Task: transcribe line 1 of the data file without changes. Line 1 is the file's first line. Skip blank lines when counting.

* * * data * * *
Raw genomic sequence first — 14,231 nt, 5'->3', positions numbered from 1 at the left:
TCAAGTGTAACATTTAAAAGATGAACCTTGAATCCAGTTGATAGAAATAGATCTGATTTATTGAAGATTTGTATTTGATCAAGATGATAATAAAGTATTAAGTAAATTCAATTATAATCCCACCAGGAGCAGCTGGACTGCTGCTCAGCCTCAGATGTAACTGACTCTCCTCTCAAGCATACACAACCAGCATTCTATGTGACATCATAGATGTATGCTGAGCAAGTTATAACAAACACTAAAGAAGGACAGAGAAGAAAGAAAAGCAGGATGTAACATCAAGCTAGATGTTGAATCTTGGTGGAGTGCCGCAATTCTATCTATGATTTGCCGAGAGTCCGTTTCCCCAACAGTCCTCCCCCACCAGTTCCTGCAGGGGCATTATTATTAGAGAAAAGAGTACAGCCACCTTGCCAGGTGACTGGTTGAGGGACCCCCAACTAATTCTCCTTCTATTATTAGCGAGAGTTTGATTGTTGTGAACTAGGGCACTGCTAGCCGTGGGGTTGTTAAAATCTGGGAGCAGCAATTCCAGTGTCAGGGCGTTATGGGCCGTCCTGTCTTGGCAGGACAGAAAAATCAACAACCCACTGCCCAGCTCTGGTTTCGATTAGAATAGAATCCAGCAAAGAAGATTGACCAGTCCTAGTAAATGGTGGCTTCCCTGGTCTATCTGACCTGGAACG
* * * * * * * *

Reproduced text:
Raw genomic sequence first — 14,231 nt, 5'->3', positions numbered from 1 at the left: